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War Dove

War on Iraq

Why we opposed war on Iraq

Greenpeace is opposed to war. We promote non-violent solutions to conflict. We actively campaign for the elimination of all weapons of mass destruction, held by any and all countries. Here are five reasons why we are opposed to the war in Iraq:
 
War would have devastating human and environmental consequences. The last Gulf war killed two hundred thousand people and left many of the survivors malnourished, diseased, and dying. Damage to ecosystems in the area remained years after the war ended. What are the consequences of this war? More  
War is an ineffective way to deal with weapons of mass destruction. There is a need for global disarmament from weapons of mass destruction that must be achieved through peaceful diplomatic negotiations. More  
Bush is clearly trying to gain control of Iraq's oil reserves. As Nelson Mandela has said, an attack on Iraq would be clearly motivated by George W. Bush's desire to please the US arms and oil industries. More  
This war is illegal and sets a dangerous precedent. Even Henry Kissinger argues that "the notion of justified pre-emption runs counter to modern international law, which sanctions the use of force in self-defense only against actual - not potential - threats." More  
It's hypocritical to single out Iraq. Other countries such as India, Pakistan and Israel all have weapons of mass destruction. More  

The latest updates

 

Worldwide anti-incineration protest

Feature story | 17 June, 2002 at 0:00

Today Greenpeace and community groups around the world staged protests against burning waste.

The armed British nuclear transport ship

Image | 14 June, 2002 at 1:00

The armed British nuclear transport ship Pacific Pintail sailing into the Takahama port on the 14/06/02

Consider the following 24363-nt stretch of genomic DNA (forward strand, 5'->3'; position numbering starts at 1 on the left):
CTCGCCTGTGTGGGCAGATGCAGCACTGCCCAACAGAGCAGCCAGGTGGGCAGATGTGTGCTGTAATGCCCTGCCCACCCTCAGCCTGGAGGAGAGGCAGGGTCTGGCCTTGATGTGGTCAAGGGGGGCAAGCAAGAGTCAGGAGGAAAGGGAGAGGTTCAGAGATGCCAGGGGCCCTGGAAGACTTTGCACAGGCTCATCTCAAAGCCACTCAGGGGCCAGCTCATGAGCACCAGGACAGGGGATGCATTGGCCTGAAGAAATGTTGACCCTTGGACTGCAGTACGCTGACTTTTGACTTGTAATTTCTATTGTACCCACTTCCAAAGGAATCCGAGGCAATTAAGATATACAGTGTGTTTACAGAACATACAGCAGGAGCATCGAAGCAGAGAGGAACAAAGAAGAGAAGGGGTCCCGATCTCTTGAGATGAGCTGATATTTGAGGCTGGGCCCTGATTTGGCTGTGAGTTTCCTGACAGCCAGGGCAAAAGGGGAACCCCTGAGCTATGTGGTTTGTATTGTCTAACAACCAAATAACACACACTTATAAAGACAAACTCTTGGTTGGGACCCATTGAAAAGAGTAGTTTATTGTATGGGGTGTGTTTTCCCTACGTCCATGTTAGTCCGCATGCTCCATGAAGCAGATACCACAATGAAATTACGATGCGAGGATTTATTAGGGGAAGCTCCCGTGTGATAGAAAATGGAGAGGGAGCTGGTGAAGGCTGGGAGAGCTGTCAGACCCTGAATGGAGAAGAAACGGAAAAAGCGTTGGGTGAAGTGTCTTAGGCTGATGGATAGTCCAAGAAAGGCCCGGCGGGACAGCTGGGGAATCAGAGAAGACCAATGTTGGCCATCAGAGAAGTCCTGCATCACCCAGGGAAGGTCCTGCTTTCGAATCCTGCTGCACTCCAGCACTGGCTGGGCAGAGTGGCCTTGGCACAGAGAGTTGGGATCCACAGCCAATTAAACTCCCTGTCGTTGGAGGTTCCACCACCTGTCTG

The armed British nuclear transport ship

Image | 14 June, 2002 at 1:00

The armed British nuclear transport ship, Pacific Pintail sailing into Takahama, Japan on 14 June 2002.

Plutonium freighter reaches Japan

Feature story | 14 June, 2002 at 0:00

When the armed British nuclear transport ship Pacific Pintail sailed into a Japanese port today, it was met by protests from local Japanese anti-nuclear activists and Greenpeace.

Can a billion mouseclicks save a planet?

Image | 13 June, 2002 at 1:00

Can a billion mouseclicks save a planet?

Nakajima Tetsuen, anti-nuclear activist

Image | 12 June, 2002 at 1:00

Nakajima Tetsuen, anti-nuclear activist

Greenpeace activists and local workers during

Image | 12 June, 2002 at 1:00

Greenpeace activists and local workers during the occupation of a log barge at Umunda Island.

Greenpeace activists jailed

Feature story | 12 June, 2002 at 0:00

Two Greenpeace activists have been held in isolation in police cells for eight days in Sweden. They were arrested for taking part in a peaceful protest against an oil dumping vessel and have been detained on suspicion of aggravated trespass.

Security means investing in environment

Feature story | 11 June, 2002 at 0:00

As G8 foreign ministers were set to discuss schemes to counter nuclear and other security threats, Greenpeace called on them to invest in true security rather than squander billions of dollars on destabilizing the planet.

Report: gains for GE-free Brazil

Feature story | 10 June, 2002 at 0:00

Brazil has a golden opportunity to take advantage of its status as a top world soya producer that does not permit genetically engineered (GE) crops, says a new Greenpeace report.

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